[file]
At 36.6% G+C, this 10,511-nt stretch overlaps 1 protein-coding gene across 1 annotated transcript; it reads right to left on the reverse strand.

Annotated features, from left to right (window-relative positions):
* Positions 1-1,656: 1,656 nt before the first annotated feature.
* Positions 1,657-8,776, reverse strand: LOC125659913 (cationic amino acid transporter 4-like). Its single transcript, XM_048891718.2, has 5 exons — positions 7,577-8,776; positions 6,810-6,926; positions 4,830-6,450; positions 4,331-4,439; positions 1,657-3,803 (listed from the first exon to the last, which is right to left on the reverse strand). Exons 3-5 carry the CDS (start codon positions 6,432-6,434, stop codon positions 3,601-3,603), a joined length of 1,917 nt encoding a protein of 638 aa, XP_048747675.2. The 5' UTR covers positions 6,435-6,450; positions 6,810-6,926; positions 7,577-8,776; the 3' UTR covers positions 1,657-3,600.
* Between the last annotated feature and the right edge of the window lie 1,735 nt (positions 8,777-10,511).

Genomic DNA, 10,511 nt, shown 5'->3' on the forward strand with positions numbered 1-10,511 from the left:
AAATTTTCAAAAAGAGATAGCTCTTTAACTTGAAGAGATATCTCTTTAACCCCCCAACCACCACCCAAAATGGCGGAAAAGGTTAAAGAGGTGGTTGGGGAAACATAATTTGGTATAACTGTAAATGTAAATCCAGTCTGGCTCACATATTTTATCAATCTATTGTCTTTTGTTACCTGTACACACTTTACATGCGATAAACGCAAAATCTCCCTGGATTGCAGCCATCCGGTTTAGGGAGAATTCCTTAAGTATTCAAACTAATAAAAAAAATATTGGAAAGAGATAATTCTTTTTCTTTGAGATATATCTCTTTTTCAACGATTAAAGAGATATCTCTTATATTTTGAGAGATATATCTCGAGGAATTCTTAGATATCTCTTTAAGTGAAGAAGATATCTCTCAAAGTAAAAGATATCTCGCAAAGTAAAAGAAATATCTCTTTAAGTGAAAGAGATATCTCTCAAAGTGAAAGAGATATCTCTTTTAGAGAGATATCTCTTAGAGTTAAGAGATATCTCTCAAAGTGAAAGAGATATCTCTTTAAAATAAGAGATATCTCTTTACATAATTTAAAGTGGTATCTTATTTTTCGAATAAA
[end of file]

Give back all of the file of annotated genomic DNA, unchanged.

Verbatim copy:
At 36.6% G+C, this 10,511-nt stretch overlaps 1 protein-coding gene across 1 annotated transcript; it reads right to left on the reverse strand.

Annotated features, from left to right (window-relative positions):
* Positions 1-1,656: 1,656 nt before the first annotated feature.
* Positions 1,657-8,776, reverse strand: LOC125659913 (cationic amino acid transporter 4-like). Its single transcript, XM_048891718.2, has 5 exons — positions 7,577-8,776; positions 6,810-6,926; positions 4,830-6,450; positions 4,331-4,439; positions 1,657-3,803 (listed from the first exon to the last, which is right to left on the reverse strand). Exons 3-5 carry the CDS (start codon positions 6,432-6,434, stop codon positions 3,601-3,603), a joined length of 1,917 nt encoding a protein of 638 aa, XP_048747675.2. The 5' UTR covers positions 6,435-6,450; positions 6,810-6,926; positions 7,577-8,776; the 3' UTR covers positions 1,657-3,600.
* Between the last annotated feature and the right edge of the window lie 1,735 nt (positions 8,777-10,511).

Genomic DNA, 10,511 nt, shown 5'->3' on the forward strand with positions numbered 1-10,511 from the left:
AAATTTTCAAAAAGAGATAGCTCTTTAACTTGAAGAGATATCTCTTTAACCCCCCAACCACCACCCAAAATGGCGGAAAAGGTTAAAGAGGTGGTTGGGGAAACATAATTTGGTATAACTGTAAATGTAAATCCAGTCTGGCTCACATATTTTATCAATCTATTGTCTTTTGTTACCTGTACACACTTTACATGCGATAAACGCAAAATCTCCCTGGATTGCAGCCATCCGGTTTAGGGAGAATTCCTTAAGTATTCAAACTAATAAAAAAAATATTGGAAAGAGATAATTCTTTTTCTTTGAGATATATCTCTTTTTCAACGATTAAAGAGATATCTCTTATATTTTGAGAGATATATCTCGAGGAATTCTTAGATATCTCTTTAAGTGAAGAAGATATCTCTCAAAGTAAAAGATATCTCGCAAAGTAAAAGAAATATCTCTTTAAGTGAAAGAGATATCTCTCAAAGTGAAAGAGATATCTCTTTTAGAGAGATATCTCTTAGAGTTAAGAGATATCTCTCAAAGTGAAAGAGATATCTCTTTAAAATAAGAGATATCTCTTTACATAATTTAAAGTGGTATCTTATTTTTCGAATAAA